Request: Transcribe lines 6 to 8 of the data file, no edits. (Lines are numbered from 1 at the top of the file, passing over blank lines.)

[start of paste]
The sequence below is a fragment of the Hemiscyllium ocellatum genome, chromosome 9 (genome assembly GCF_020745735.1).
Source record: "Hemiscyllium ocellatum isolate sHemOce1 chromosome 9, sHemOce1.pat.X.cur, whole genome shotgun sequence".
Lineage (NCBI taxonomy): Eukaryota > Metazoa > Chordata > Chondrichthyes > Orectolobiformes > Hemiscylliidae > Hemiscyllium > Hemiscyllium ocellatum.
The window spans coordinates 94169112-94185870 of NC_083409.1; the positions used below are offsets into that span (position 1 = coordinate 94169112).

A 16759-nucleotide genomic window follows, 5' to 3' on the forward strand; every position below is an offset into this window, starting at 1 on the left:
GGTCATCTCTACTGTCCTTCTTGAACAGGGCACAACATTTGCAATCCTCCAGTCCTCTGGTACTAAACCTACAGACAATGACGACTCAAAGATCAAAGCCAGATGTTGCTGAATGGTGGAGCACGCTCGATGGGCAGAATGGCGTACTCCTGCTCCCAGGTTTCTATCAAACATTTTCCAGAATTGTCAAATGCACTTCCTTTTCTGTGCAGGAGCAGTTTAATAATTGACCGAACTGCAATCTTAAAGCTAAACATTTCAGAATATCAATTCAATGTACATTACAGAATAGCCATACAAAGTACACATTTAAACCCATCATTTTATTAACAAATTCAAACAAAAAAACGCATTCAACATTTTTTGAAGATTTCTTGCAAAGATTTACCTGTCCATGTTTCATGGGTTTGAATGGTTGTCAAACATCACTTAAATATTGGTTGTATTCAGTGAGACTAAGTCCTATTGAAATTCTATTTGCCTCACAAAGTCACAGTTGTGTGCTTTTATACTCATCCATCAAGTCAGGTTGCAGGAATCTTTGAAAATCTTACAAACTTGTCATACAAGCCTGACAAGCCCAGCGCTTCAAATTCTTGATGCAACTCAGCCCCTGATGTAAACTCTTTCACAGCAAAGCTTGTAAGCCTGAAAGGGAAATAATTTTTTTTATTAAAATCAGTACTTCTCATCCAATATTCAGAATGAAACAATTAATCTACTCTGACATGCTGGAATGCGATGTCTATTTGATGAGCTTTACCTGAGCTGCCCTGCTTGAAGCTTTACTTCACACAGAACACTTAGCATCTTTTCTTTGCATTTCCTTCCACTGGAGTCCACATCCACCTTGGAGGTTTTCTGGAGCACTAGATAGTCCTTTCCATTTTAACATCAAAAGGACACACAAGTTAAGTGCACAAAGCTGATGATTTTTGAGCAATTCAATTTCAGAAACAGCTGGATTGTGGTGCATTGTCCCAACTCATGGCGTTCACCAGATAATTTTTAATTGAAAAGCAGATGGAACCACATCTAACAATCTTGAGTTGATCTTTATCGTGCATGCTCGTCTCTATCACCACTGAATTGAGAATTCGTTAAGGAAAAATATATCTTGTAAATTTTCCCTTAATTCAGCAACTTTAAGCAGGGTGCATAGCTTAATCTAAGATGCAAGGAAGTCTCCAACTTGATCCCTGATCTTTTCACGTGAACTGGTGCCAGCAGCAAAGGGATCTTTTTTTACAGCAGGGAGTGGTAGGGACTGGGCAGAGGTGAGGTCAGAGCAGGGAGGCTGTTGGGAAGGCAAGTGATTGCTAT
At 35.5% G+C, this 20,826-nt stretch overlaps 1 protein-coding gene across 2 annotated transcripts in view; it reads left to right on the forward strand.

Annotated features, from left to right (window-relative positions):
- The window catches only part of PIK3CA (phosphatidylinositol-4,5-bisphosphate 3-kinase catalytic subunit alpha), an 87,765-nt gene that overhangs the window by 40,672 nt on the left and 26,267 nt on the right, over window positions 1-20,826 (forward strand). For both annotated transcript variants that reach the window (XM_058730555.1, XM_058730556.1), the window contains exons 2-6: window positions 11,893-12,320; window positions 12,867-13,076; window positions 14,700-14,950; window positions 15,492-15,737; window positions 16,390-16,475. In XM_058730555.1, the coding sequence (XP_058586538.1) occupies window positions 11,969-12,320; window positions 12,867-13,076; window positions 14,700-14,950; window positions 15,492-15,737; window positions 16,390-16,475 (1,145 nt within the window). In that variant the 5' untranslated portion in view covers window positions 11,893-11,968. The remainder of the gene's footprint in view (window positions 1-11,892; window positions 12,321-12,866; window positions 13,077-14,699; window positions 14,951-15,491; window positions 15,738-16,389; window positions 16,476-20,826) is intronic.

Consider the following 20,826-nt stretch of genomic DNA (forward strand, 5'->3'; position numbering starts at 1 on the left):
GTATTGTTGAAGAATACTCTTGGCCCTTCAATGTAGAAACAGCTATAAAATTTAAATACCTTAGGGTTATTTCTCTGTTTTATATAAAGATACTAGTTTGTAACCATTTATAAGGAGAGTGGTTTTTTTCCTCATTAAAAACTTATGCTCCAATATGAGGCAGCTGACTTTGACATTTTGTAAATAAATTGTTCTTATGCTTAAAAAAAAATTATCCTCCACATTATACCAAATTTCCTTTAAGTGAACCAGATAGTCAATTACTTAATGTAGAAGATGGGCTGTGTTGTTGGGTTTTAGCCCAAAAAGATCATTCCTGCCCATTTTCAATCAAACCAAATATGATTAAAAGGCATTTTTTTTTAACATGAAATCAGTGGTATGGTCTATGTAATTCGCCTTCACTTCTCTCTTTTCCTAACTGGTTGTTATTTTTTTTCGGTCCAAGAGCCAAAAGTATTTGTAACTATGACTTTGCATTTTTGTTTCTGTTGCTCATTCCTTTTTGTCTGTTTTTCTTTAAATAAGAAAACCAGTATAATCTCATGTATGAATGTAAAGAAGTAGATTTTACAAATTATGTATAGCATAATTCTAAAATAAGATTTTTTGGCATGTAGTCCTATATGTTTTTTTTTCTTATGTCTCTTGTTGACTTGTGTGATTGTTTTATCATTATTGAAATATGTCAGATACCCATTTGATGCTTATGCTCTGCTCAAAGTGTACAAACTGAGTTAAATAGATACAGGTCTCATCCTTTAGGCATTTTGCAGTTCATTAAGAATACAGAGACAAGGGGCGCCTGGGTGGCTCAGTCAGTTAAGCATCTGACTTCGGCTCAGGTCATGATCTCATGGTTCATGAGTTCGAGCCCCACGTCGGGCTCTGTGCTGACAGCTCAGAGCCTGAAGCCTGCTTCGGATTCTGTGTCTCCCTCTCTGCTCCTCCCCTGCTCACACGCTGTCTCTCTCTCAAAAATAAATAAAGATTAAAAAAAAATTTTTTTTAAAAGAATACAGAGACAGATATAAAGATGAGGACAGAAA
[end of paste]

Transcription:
GGTCATCTCTACTGTCCTTCTTGAACAGGGCACAACATTTGCAATCCTCCAGTCCTCTGGTACTAAACCTACAGACAATGACGACTCAAAGATCAAAGCCAGATGTTGCTGAATGGTGGAGCACGCTCGATGGGCAGAATGGCGTACTCCTGCTCCCAGGTTTCTATCAAACATTTTCCAGAATTGTCAAATGCACTTCCTTTTCTGTGCAGGAGCAGTTTAATAATTGACCGAACTGCAATCTTAAAGCTAAACATTTCAGAATATCAATTCAATGTACATTACAGAATAGCCATACAAAGTACACATTTAAACCCATCATTTTATTAACAAATTCAAACAAAAAAACGCATTCAACATTTTTTGAAGATTTCTTGCAAAGATTTACCTGTCCATGTTTCATGGGTTTGAATGGTTGTCAAACATCACTTAAATATTGGTTGTATTCAGTGAGACTAAGTCCTATTGAAATTCTATTTGCCTCACAAAGTCACAGTTGTGTGCTTTTATACTCATCCATCAAGTCAGGTTGCAGGAATCTTTGAAAATCTTACAAACTTGTCATACAAGCCTGACAAGCCCAGCGCTTCAAATTCTTGATGCAACTCAGCCCCTGATGTAAACTCTTTCACAGCAAAGCTTGTAAGCCTGAAAGGGAAATAATTTTTTTTATTAAAATCAGTACTTCTCATCCAATATTCAGAATGAAACAATTAATCTACTCTGACATGCTGGAATGCGATGTCTATTTGATGAGCTTTACCTGAGCTGCCCTGCTTGAAGCTTTACTTCACACAGAACACTTAGCATCTTTTCTTTGCATTTCCTTCCACTGGAGTCCACATCCACCTTGGAGGTTTTCTGGAGCACTAGATAGTCCTTTCCATTTTAACATCAAAAGGACACACAAGTTAAGTGCACAAAGCTGATGATTTTTGAGCAATTCAATTTCAGAAACAGCTGGATTGTGGTGCATTGTCCCAACTCATGGCGTTCACCAGATAATTTTTAATTGAAAAGCAGATGGAACCACATCTAACAATCTTGAGTTGATCTTTATCGTGCATGCTCGTCTCTATCACCACTGAATTGAGAATTCGTTAAGGAAAAATATATCTTGTAAATTTTCCCTTAATTCAGCAACTTTAAGCAGGGTGCATAGCTTAATCTAAGATGCAAGGAAGTCTCCAACTTGATCCCTGATCTTTTCACGTGAACTGGTGCCAGCAGCAAAGGGATCTTTTTTTACAGCAGGGAGTGGTAGGGACTGGGCAGAGGTGAGGTCAGAGCAGGGAGGCTGTTGGGAAGGCAAGTGATTGCTAT
At 35.5% G+C, this 20,826-nt stretch overlaps 1 protein-coding gene across 2 annotated transcripts in view; it reads left to right on the forward strand.

Annotated features, from left to right (window-relative positions):